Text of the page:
Saturday morning and afternoon on the farm came quickly. Festival goers were treated to the first small taste of heat that the great fields in Tennessee are known for. While temperatures did not surpass the lower eighties on this morning, they were certainly hot enough to get people out and moving early, as stagnating at campsites throughout the grounds simply is not an option for survival in the moist heat.
I got up, bumped around the grounds for a little bit seeking sustenance and cold beverage, and noticed the true surrealism that had begun to set in in full force. The camps and plazas that played central host to each camp cluster oozed with creativity and expression in all forms. Incredible spray-painted graffiti covered site walls; giant spotlights had been moved in front of the Bonnaroo disco ball high atop a fire tower overlooking the grounds. The festival was seeping with life. Before I go further to recap the performances I took in, I’m going to illuminate maybe my biggest takeaway from this weekend which really did strike me as I ambled about on this fine Saturday. I am a thirty-something year old, and while of course Bonnaroo draws from every demographic of age young and old, it is largely comprised of younger folks.
Walking the grounds at this festival was like looking back through a window of time for me, looking back at a snapshot of my own past experience of falling in love with live music and the culture that surrounds it. Had I not attended this festival as a much younger person, some fifteen years ago to be exact, I don’t know where my life would be today, but I can assure you I would not be a music journalist. Back then, and as I imagined the case to be for many of those who I watched this morning, was the first time feeling the kind of freedom that lives at Bonnaroo. Simply put, as a young person especially, this is a festival that will change your life. It was so, so endearing to peek back into this reflection of my own past and observe people having their life altered, hopefully for the better. Now let’s talk tunes.
I got in early for the hard psychedelic post-rock sounds of New York’s own Rubblebucket. A nice sized crowd had gathered early at Which Stage on this humid afternoon set and Rubblebucket did what they do best, deliver sound in a theatrical and enthralling manor. Adorned in a neon green top with Beetlejuice pants, Kalmia Traver moved around the stage as if she owned it, powering the band through takes off their most recent release Sun Machine. Traver is a force of nature on the stage, flanked of course by her trusty band mates, the eclectic Alex Toth and the rest, Rubblebucket threw down a very “New York” set, which was refreshing to hear the sounds of the concrete jungle all the way down at Great Stage Park. Traver’s baritone sax augmented by the rest of the horns belted wonderfully out over the masses. The crowd grew as the set continued, but I retreated to the lounge to guzzle water and collect myself. Luckily, next on my list was Hippo Campus, which was set to take place also at the Which Stage, so I rested backstage until it was time for their curtain call.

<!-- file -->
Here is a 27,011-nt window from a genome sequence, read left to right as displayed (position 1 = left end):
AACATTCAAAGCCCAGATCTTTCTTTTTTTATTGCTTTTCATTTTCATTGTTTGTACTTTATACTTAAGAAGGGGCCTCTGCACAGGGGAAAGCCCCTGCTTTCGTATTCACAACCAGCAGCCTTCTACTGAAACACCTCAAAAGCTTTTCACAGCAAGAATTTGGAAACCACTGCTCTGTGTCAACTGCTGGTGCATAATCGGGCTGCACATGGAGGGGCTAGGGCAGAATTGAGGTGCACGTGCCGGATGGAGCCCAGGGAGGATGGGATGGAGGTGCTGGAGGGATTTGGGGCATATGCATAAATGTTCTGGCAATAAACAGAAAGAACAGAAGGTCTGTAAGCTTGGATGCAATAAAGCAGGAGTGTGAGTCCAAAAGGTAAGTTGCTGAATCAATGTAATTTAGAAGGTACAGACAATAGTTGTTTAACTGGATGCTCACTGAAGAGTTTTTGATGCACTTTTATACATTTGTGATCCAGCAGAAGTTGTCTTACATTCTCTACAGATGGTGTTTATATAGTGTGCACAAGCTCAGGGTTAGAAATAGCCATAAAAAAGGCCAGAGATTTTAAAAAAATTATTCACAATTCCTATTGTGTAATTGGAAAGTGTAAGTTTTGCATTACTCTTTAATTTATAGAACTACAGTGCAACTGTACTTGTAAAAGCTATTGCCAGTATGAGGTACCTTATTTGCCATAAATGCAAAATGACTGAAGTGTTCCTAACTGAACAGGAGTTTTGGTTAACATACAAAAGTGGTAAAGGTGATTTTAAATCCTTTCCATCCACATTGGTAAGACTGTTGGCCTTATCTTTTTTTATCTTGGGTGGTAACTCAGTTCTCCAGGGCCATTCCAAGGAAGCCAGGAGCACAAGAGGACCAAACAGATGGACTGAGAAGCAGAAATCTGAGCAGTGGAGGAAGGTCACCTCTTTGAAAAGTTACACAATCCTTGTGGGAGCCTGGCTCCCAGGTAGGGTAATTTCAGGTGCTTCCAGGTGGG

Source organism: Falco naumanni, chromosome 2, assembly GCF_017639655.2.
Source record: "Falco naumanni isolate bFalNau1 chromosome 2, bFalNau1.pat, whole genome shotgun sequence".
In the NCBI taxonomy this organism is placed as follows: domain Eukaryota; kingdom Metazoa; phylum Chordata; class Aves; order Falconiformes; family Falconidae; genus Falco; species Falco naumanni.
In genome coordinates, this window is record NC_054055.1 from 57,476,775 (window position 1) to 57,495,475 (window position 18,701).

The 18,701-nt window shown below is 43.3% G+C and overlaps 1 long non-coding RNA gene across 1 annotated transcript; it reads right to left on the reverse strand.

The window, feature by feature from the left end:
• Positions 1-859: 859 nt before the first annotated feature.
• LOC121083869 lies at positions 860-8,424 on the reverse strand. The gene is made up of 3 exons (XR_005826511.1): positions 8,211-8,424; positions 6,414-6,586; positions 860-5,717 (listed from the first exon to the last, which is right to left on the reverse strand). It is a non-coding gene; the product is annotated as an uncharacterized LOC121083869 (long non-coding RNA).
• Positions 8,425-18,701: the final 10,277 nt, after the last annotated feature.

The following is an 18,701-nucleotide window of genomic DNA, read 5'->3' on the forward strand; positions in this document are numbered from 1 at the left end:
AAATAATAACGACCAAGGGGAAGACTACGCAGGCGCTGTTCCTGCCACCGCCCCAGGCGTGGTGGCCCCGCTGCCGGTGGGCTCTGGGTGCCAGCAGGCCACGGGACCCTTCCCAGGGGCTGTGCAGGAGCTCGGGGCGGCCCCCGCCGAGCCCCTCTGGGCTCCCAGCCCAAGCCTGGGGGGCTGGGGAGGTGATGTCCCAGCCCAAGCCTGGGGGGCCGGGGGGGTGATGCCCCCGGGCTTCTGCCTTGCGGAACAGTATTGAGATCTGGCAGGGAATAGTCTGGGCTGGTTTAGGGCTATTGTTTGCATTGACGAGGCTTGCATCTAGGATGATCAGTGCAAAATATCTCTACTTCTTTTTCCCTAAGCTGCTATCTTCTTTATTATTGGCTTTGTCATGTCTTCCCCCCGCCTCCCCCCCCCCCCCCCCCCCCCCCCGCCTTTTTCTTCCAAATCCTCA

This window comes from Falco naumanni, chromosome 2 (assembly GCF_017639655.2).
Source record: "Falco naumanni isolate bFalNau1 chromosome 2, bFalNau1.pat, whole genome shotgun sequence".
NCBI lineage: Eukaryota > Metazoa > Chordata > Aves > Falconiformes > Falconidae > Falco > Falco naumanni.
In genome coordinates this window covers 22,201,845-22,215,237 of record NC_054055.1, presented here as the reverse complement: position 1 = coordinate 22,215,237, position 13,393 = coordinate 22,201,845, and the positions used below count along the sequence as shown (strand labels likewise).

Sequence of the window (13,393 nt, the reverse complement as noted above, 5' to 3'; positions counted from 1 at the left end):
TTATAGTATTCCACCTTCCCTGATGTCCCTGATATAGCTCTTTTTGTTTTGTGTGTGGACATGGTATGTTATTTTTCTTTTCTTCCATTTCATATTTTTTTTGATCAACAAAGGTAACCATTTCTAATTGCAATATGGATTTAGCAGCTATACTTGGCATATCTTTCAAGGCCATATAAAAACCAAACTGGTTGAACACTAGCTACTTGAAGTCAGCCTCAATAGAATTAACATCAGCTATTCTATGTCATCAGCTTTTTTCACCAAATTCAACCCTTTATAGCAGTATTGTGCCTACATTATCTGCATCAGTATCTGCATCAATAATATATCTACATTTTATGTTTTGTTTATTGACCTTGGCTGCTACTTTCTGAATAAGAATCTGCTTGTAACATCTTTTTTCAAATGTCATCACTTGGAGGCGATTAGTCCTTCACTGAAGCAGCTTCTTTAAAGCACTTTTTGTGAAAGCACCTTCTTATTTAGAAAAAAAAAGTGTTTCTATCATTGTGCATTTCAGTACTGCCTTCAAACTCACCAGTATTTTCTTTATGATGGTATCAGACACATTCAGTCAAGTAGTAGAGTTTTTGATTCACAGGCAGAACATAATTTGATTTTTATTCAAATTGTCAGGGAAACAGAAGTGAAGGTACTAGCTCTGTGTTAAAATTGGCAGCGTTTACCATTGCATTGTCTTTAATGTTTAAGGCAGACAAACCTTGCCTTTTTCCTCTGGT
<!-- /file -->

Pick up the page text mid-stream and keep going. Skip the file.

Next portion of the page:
When I popped back out in front of the stage for Hippo Campus, a massive crowd was there to greet me. Although the adjacent What Stage is indeed the festival’s main permanent stage, the crowds at Which Stage all weekend were omnipresent. The crowd can run very wide at the Which Stage, and stagger all the way back into the causeways of the grounds, through patches of shade provided by the sparse trees overhead and back even further, sometimes mixing with the back of the crowds at the tents. It is truly a sight. Hippo Campus wove a web of a kind of neo pop sound, one that is a bit foreign to me as an author but certainly was not to those in attendance. I was again reminded of how far the talent buying at this festival had come, and what a mystical thing genre diversity can be. From one end of the spectrum to the other I went, moving from the Which Stage over to the main stage for what I thought was some good old fashioned new age country.